How should meet the same Sub-Bedey Genghis Khan? Put yourself in his place: you send two generals at the head of 20 or 30 of thousands of selected horsemen in search of the head of a hostile state. They do not find the old Khorezmshah, they miss the new one, and they themselves disappear for three years. They appear where it is not necessary, they fight with someone, gain unnecessary victories that lead to nothing. There are also no plans for war with the Russians, but they demonstrate to the probable adversary the possibilities of the Mongolian army, making you think and, possibly, prompt you to take measures to repel subsequent aggression. And, finally, they are ruining their army - not some steppe rabble, but the invincible heroes from Onon and Kerulen, throwing them into battle in the most adverse conditions. If Subedei and Jabe acted arbitrarily, "at their own peril and risk," the conqueror's anger must be very great. But Subaedey escapes punishment. But the relationship between Genghis Khan and his eldest son, Jochi, is deteriorating sharply.
Jochi and Genghis Khan
Jochi is considered the eldest son of the great conqueror, but probably his real father was an unnamed Merkit, whose wife or concubine Borte became during her captivity. Genghis, who loved Borte, and understood his guilt (he shamefully fled during the Merkit raid, leaving his wife, mother, and brothers to their own devices) recognized Jochi as his son. But the illegitimate origin of his first-born was no secret to anyone, and Chagatay openly reproached his brother with Merkit origin - because of his position, he could afford it. Others were silent, but they knew everything. Genghis Khan, it seems, did not like Dzhuchi, and therefore allocated the ravaged Khorezm, the sparsely populated steppe in the territory of present-day Kazakhstan and the uninhabited lands of the West, to which he had to go with a detachment of 4 of thousands of Mongols and soldiers of the peoples of the conquered countries.
Rashid ad-Din in the “Collection of Chronicles” hints that Jochi violated Genghis’s order, having at first avoided helping the corps of Sub-Jedi and Jebe, and then, after their defeat, from a punitive expedition against the Bulgars.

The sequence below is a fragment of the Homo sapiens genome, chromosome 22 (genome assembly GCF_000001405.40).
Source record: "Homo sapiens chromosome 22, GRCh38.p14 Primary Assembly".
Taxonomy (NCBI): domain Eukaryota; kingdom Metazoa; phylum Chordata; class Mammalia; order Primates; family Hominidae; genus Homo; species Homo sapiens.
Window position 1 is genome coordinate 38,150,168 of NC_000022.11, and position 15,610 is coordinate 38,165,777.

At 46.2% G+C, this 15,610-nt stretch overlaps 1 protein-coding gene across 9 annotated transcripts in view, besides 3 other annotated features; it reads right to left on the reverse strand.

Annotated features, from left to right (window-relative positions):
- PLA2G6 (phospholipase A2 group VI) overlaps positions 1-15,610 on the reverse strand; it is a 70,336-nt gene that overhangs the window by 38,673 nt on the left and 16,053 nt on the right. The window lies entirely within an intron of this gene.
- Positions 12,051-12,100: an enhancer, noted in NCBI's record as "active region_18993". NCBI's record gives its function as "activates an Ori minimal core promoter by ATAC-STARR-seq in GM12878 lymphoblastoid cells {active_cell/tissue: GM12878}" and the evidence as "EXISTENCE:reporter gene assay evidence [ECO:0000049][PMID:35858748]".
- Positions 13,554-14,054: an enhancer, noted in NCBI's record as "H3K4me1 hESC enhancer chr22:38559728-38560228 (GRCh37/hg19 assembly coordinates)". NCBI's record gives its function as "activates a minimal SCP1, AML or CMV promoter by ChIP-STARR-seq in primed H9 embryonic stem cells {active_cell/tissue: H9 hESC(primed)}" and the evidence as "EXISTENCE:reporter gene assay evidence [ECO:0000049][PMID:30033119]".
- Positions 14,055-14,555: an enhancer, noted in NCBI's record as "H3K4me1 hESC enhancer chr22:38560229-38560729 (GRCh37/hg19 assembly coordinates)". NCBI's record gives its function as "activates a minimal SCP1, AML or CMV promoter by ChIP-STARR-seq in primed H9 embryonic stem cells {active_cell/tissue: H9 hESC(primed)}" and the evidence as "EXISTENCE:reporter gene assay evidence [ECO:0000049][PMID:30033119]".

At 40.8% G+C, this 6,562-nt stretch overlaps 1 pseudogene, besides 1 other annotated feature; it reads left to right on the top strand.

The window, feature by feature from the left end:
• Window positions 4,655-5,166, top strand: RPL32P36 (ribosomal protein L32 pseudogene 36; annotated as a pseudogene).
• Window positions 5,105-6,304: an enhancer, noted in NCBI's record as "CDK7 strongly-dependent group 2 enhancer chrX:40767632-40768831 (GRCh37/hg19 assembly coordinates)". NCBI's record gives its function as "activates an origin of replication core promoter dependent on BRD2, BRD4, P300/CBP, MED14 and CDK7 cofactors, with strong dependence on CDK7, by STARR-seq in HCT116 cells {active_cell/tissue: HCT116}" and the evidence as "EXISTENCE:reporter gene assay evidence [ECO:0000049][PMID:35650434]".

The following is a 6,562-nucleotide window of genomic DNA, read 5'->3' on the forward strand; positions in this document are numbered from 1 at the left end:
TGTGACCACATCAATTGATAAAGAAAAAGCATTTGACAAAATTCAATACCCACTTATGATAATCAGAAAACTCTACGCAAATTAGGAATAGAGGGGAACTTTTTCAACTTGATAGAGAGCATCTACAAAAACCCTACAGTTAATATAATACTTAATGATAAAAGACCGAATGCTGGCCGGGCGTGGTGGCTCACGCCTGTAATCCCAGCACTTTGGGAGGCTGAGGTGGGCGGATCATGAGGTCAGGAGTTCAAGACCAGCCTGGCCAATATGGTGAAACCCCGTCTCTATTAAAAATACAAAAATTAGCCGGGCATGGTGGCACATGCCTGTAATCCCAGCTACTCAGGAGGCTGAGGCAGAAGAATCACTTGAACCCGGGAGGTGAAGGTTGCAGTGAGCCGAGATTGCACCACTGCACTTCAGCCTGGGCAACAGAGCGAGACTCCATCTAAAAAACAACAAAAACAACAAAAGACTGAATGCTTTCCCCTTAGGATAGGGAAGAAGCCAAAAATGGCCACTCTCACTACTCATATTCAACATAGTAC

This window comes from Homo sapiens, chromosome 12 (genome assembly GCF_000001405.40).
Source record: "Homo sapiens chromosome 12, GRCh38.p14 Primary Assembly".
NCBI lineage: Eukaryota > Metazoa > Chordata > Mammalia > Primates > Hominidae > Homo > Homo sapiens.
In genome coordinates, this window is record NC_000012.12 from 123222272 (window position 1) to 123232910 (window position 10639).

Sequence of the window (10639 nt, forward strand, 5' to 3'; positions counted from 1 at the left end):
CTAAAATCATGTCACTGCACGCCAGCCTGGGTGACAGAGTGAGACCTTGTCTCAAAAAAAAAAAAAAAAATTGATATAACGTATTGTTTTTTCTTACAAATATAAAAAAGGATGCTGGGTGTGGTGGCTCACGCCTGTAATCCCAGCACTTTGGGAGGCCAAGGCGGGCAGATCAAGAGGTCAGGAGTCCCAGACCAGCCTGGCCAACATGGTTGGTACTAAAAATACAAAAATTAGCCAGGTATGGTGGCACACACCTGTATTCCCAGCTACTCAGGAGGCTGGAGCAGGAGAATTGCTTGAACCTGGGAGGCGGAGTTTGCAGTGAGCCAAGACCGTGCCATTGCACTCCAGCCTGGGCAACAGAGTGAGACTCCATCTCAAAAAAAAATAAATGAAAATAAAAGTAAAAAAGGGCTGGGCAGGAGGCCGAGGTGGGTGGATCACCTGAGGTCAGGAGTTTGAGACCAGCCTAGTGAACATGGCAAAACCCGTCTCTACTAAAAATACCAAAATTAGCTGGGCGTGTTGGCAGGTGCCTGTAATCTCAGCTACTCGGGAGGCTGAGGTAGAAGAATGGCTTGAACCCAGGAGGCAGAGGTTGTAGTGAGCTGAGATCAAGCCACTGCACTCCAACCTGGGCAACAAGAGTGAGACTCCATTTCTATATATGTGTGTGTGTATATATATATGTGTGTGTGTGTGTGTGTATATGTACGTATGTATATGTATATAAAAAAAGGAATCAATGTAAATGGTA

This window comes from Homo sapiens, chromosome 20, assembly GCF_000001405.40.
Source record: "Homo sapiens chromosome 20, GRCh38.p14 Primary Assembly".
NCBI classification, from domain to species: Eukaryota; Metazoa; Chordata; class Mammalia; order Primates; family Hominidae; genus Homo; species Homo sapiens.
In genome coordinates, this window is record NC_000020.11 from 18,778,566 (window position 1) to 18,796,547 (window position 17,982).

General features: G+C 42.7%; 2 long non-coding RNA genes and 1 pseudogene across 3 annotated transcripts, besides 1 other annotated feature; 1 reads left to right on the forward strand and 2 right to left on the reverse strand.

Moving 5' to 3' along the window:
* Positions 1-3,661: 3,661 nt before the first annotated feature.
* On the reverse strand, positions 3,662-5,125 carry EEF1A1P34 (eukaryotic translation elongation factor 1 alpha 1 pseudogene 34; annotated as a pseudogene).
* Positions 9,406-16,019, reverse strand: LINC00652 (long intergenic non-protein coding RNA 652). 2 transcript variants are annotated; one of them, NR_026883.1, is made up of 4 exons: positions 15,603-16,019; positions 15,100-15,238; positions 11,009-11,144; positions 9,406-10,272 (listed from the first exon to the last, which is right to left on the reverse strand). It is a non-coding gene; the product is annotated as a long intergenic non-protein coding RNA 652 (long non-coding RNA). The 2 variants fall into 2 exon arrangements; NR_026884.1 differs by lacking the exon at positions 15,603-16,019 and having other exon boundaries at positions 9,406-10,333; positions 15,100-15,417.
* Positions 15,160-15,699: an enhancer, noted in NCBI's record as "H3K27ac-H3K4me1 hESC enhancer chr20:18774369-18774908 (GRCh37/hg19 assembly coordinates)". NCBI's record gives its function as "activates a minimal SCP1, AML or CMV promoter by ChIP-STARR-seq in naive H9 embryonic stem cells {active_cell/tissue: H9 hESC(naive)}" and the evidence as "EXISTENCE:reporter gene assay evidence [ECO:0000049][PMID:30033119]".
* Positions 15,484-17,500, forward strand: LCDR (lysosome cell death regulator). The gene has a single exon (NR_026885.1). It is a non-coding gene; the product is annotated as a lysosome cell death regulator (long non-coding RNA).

“Go to the lands where Subudai-bahtatur and Jebe Noyon have been, take all the winterings and summers. Destroy the Bulgar and Polovtsian ",- Genghis Khan writes to him, Jochi does not even answer.
And in 1224, under the pretext of illness, Jochi refused to come to Kurultai - apparently, he did not expect anything good from a meeting with his father.
Many authors of those years speak of the strained relations of Jochi and Genghis Khan. The 13th-century Persian historian Ad-Giuzjani states:
“Tushi (Jochi) said to his close associates:“ Genghis Khan has gone mad that he is destroying so many people and destroying so many kingdoms. It seems to me the most expedient to kill his father on the hunt, get close to Sultan Muhammad, bring this state into a flourishing state and render assistance Muslims. " His brother Chaghatai found out about this plan and informed his father about this traitorous plan and intention of his brother. Upon learning, Genghis Khan sent his confidants to poison and kill the carcasses. "
The Genealogy of the Turks states that Jochi died 6 months before the death of Genghis Khan - in 1227. But Jamal al-Qarshi claims that this happened before: